This is 100% fine as long as it's a good answer. Even if the user only posted the question as a place to put the answer they want to share with everyone else. e.g. as a good canonical duplicate for a frequently-asked question, or just something interesting they wondered and researched themselves.
I've done this a few times myself, on Stack Overflow, to share original research / thoughts / something I figured out (e.g. this, this, or this), or as an FAQ (this) which has proved very useful as a link to leave in a comment, or as a duplicate for closing questions with that bug. All of these have gotten plenty of upvotes and negligible downvotes. A couple times I posted a question and then ended up answering it after a bit more digging, but some of those weren't definite enough to be worth accepting.
A few of those "original research" questions got upvoted comments like
I like these kinds of questions. Keep asking them!
This is [x86] investigative journalism at its best. Thanks!
which is clear evidence of community support for using a self-answered Q&A as kind of a blog post / article to explain or dig into something. Phrasing the question to work as a real question that sets up your answer can be tricky in some cases. :P
I'd expect the Space.SE community to agree with SO on this.
Where this can go wrong is when someone thinks they know the answer and self-accept an answer with misconceptions or based on wrong facts.
The meta answer you're looking a was written back in 2009, when Stack Exchange revolved more strongly around Stack Overflow, the programming site. Questions there are more often not out of simple curiosity, instead motivated by wanting working code. That can change the dynamic somewhat.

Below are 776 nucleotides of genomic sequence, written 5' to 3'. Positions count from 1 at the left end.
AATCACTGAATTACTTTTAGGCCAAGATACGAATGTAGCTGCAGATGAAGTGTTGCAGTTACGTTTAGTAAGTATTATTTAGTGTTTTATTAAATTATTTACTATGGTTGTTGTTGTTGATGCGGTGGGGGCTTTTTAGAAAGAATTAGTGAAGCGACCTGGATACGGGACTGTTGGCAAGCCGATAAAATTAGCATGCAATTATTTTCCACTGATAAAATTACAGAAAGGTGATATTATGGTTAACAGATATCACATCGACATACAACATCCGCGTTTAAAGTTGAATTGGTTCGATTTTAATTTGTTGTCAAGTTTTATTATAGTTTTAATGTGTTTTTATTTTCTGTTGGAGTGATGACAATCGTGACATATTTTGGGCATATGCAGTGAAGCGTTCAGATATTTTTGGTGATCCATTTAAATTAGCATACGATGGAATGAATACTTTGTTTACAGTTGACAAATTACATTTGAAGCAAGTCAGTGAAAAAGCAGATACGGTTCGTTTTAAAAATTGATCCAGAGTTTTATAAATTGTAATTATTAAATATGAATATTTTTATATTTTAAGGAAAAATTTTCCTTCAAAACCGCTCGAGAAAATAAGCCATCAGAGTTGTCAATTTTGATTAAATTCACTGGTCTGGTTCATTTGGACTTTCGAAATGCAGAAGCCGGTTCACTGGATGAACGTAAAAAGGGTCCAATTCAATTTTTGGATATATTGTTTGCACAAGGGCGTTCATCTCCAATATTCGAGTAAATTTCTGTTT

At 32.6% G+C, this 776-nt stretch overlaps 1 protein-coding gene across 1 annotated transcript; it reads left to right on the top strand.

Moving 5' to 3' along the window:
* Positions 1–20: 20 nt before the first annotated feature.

The cases of bad self-answers being accepted on SO are usually like this:
- Beginner asks how to do X, including a lot of misconceptions
- Someone else posts an answer that explains some concepts and explains how to solve a problem without a concrete example.
- The question asker writes their own answer with just working code (especially for a whole program) and no explanation of concepts or what was wrong. Often this is still nasty code that just barely works, or worse only happens to work by accident. They accept this answer because it's what they used.
But fortunately Stack Exchange sites only pin the accepted answer to the top when it's written by someone else. We don't need to downvote poor self-answers into oblivion to get them to not show up on top, so usually they just get ignored if they're not good.
Of course actually bad answers should get downvotes, but no more so than if they weren't accepted. In practice I think this tends to be how people really do vote.